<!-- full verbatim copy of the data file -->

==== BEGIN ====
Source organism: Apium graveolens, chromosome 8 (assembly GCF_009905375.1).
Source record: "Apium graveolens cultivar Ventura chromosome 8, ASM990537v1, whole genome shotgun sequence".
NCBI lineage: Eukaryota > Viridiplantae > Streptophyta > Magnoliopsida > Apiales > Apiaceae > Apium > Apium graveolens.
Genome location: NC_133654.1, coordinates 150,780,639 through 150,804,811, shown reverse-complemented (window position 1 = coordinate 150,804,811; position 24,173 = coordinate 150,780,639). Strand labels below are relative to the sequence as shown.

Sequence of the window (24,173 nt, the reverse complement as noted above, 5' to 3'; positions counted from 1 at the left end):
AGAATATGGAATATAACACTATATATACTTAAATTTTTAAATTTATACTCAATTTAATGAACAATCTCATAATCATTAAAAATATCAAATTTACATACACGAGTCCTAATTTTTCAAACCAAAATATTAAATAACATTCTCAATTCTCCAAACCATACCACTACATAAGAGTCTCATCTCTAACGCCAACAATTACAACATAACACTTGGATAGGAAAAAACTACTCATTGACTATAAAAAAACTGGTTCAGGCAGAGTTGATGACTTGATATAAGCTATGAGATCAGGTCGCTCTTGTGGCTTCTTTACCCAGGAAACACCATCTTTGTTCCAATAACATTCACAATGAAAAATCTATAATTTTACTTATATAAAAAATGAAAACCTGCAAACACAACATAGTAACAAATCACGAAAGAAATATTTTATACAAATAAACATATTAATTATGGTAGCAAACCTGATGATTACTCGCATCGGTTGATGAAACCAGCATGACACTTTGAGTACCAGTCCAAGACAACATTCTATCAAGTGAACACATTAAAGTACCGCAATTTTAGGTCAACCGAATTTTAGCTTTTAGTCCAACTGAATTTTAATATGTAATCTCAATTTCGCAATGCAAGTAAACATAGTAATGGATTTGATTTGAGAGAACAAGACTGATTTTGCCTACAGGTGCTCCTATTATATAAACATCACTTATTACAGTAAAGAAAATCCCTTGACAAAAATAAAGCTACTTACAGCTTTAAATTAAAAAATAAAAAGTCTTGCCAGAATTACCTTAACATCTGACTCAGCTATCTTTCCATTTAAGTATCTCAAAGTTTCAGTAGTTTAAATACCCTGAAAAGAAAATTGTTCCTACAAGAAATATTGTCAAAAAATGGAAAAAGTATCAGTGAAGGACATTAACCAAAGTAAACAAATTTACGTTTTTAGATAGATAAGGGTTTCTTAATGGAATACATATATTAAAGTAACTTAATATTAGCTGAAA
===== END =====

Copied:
Source organism: Apium graveolens, chromosome 8 (assembly GCF_009905375.1).
Source record: "Apium graveolens cultivar Ventura chromosome 8, ASM990537v1, whole genome shotgun sequence".
NCBI lineage: Eukaryota > Viridiplantae > Streptophyta > Magnoliopsida > Apiales > Apiaceae > Apium > Apium graveolens.
Genome location: NC_133654.1, coordinates 150,780,639 through 150,804,811, shown reverse-complemented (window position 1 = coordinate 150,804,811; position 24,173 = coordinate 150,780,639). Strand labels below are relative to the sequence as shown.

Sequence of the window (24,173 nt, the reverse complement as noted above, 5' to 3'; positions counted from 1 at the left end):
AGAATATGGAATATAACACTATATATACTTAAATTTTTAAATTTATACTCAATTTAATGAACAATCTCATAATCATTAAAAATATCAAATTTACATACACGAGTCCTAATTTTTCAAACCAAAATATTAAATAACATTCTCAATTCTCCAAACCATACCACTACATAAGAGTCTCATCTCTAACGCCAACAATTACAACATAACACTTGGATAGGAAAAAACTACTCATTGACTATAAAAAAACTGGTTCAGGCAGAGTTGATGACTTGATATAAGCTATGAGATCAGGTCGCTCTTGTGGCTTCTTTACCCAGGAAACACCATCTTTGTTCCAATAACATTCACAATGAAAAATCTATAATTTTACTTATATAAAAAATGAAAACCTGCAAACACAACATAGTAACAAATCACGAAAGAAATATTTTATACAAATAAACATATTAATTATGGTAGCAAACCTGATGATTACTCGCATCGGTTGATGAAACCAGCATGACACTTTGAGTACCAGTCCAAGACAACATTCTATCAAGTGAACACATTAAAGTACCGCAATTTTAGGTCAACCGAATTTTAGCTTTTAGTCCAACTGAATTTTAATATGTAATCTCAATTTCGCAATGCAAGTAAACATAGTAATGGATTTGATTTGAGAGAACAAGACTGATTTTGCCTACAGGTGCTCCTATTATATAAACATCACTTATTACAGTAAAGAAAATCCCTTGACAAAAATAAAGCTACTTACAGCTTTAAATTAAAAAATAAAAAGTCTTGCCAGAATTACCTTAACATCTGACTCAGCTATCTTTCCATTTAAGTATCTCAAAGTTTCAGTAGTTTAAATACCCTGAAAAGAAAATTGTTCCTACAAGAAATATTGTCAAAAAATGGAAAAAGTATCAGTGAAGGACATTAACCAAAGTAAACAAATTTACGTTTTTAGATAGATAAGGGTTTCTTAATGGAATACATATATTAAAGTAACTTAATATTAGCTGAAA